There’s no doubt that technology has added incredible efficiency to business processes. But we’ve all seen plenty examples of overpromising and underdelivering (such as the proverbial vaporware). How can you ensure that advancements in the accounting and finance industry actually drive better decision-making tactics for the business? Ed Gromann, CPO at Centage Corporation, explains for CEO Today.
The very nature of the finance team’s work has changed radically over the past 10 years. Once it was enough to focus on the financial aspects of a company — your general ledger, balance sheet, P&L, and so on. Today, you need a much deeper understanding of the business. Consider the composition of the workforce. Most companies have a range of fulltime, part-time and seasonal employees on their payrolls, as well as contractors and third-parties to whom they’ve outsourced business functions.
The sales cycle is equally complex. Online marketplaces, wholesaler, affiliate and reseller relationships extend your market reach and tap into new sources of revenue, but complicate invoicing and collections, payroll, financing, transactional accounting, budgeting and forecasting and financial analysis of all kinds.
Technology can help finance teams gain deeper understanding of their businesses by providing a direct, real-time line of sight into the business. CRM and payroll solutions help track sales transactions and workforce expenses with precision, and commission software packages make it easier to drive sales production through compensation models.
For finance teams, the real opportunity of these technologies is the way they feed the planning and budgeting processes, and make the data transparent and accessible. With access to that level of information, decision-making becomes fully data driven.
Of course, data-driven budget and planning decisions require a platform that automatically processes all inputs according to your company’s unique business structure, and automatically updates all outputs, such as your P&L, balance sheet or cash flow statement. That means selecting the right platform is critical. Below are some things you should think about when selecting a planning system for your company.
What Are Your Most Critical Requirements?
Prior to assessing any solution, take the time to define your high-level requirements and understand which are “must-haves” and which are just “nice to have.” For instance, what kind of reporting will you need? Many financial teams want to give key executives the ability to generate and run reports themselves, which means reporting should be customized to the individual who runs them, as well as easy. It also means it must have some kind of integration with CRM, payroll, commissions, ERP, and GL systems to ensure that all reports are up-to-the-minute.
Also, be sure you have a firm handle on what you want to spend, annually, on the platform. Costs are likely to go beyond the actual license fees. How much will it cost to implement the solution and customize it to your unique business structure? Will you need to hire consultants to change your model if you want to perform what-if testing? If so, find out how much that will cost, or if the platform allows you to easily change the model for testing purposes.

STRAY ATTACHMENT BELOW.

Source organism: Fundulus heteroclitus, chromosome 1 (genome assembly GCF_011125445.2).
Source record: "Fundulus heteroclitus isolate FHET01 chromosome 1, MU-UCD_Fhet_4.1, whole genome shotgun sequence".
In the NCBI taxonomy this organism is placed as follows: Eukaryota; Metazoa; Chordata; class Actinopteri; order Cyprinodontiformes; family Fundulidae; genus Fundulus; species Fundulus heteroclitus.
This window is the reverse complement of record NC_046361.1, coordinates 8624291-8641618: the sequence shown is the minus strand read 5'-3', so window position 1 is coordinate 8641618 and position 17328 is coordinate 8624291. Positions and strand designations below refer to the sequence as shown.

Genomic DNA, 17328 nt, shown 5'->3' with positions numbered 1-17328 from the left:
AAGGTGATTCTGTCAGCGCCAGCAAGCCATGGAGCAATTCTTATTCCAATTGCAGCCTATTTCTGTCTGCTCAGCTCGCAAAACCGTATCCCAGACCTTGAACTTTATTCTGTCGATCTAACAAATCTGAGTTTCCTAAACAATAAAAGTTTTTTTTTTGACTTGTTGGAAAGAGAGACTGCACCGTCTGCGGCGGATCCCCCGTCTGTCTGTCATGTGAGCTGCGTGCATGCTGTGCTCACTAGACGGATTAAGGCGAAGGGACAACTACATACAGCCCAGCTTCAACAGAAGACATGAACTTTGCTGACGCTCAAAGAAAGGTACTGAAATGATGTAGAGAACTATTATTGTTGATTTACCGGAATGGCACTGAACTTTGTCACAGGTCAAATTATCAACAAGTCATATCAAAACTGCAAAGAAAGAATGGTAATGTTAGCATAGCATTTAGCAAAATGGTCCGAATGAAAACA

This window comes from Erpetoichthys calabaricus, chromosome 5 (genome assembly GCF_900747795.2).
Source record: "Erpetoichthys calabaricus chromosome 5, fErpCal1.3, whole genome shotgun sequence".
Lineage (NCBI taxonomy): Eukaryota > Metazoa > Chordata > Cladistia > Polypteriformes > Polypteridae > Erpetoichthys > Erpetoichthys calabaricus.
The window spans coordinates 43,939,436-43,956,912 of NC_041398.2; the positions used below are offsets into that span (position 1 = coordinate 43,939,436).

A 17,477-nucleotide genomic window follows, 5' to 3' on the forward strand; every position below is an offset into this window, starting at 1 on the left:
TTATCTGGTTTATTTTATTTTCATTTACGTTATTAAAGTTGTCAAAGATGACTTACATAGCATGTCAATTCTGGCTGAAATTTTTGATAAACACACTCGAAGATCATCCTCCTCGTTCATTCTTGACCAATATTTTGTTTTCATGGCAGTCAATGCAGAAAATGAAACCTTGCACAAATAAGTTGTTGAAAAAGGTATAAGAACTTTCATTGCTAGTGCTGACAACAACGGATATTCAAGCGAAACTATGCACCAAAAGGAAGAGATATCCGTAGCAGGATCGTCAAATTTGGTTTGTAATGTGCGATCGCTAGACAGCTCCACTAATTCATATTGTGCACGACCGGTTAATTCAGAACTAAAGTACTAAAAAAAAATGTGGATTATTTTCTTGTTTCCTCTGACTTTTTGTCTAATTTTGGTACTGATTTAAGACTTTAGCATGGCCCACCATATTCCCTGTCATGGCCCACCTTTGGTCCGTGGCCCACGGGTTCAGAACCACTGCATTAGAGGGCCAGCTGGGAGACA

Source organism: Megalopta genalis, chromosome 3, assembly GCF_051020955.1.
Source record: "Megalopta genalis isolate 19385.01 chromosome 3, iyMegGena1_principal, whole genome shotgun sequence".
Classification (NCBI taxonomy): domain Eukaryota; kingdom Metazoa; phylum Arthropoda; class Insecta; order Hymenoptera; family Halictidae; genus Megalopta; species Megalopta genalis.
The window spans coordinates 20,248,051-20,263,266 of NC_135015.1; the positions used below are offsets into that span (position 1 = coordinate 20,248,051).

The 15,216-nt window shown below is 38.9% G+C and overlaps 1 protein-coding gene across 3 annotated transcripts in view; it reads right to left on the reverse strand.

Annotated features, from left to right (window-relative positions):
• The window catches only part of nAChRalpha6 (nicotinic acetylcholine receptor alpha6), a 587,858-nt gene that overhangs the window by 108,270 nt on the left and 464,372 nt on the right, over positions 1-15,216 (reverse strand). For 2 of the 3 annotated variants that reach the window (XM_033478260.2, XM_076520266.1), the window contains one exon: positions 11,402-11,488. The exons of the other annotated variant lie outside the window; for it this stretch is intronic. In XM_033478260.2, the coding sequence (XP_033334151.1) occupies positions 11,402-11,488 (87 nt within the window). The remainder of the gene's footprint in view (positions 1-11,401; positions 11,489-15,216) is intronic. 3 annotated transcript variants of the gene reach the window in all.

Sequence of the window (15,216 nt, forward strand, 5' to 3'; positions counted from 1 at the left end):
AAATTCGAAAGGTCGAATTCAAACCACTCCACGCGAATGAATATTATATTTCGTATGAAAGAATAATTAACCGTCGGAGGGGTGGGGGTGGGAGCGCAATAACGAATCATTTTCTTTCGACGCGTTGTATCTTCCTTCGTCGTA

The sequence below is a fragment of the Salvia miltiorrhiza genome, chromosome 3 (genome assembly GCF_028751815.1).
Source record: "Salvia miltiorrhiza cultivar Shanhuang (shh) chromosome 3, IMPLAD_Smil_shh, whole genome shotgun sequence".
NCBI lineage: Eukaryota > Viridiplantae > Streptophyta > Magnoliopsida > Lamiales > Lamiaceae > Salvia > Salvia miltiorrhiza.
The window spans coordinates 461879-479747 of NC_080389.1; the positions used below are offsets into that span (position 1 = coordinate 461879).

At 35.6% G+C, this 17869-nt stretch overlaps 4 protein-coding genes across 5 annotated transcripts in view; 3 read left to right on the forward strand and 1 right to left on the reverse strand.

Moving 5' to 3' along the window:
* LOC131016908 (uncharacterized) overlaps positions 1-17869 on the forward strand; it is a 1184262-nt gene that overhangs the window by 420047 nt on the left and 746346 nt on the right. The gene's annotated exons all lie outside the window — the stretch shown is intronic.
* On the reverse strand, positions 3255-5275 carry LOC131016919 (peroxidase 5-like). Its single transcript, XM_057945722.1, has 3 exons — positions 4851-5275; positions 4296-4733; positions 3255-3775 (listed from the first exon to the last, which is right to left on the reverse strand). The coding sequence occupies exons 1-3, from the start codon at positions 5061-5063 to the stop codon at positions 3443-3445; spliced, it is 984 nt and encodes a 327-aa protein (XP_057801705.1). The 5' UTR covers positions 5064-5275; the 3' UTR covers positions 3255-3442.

I highly recommend looking at usability and training — criterion that are often overlooked but can result in unsuccessful implementations. Here’s why: Although it’s the finance team’s responsibility to manage a plan, the plan itself belongs to every department within the organization. It’s the CMO who manages the marketing budget, and the CTO who is responsible for IT investments. This means your planning solution must be easy and accessible to more than just the finance team.
Budgeting and planning software that has an impressive list of features but is cumbersome to use will lead to disappointing results.
Business System Integration
There are a range of ways to get data from one application or data store to another, from built-in integrations with specific vendors, to easily available APIs and even custom-built interfaces. Which are important to you. For instance, is it a high priority that your planning and budgeting software easily integrates with your data warehouse? In which scenarios are you willing to take on the work of building out other integrations?
Budgets often contain highly sensitive information, such as personnel data and salaries. A budgeting and planning platform should prevent the wrong users from accessing data that’s not directly related to their roles in the organization. For this reason, you may want to consider a platform that offers role-based security, with an interface that’s customized to the user’s function. What the VP of Customer Care sees should be very different from what the CMO sees. You’ll want to consider both the flexibility as well the complexity, of setting up access to your budgets and forecasts.
Ability to Evolve Alongside Your Company
Obviously this is a concern with every business solution, but what you need in terms of business planning and budgeting you need today may evolve over time. Scalability will be an important issue, especially if your company has ambitious growth plans, or any mergers or acquisitions on the horizon. A solution you choose today may support the number of users you currently have, but the cost of additional licenses may become cost-prohibitive.
Choosing the right budgeting and forecasting software can be daunting, but you can avoid many of the most common risks with some pre-planning with your internal team.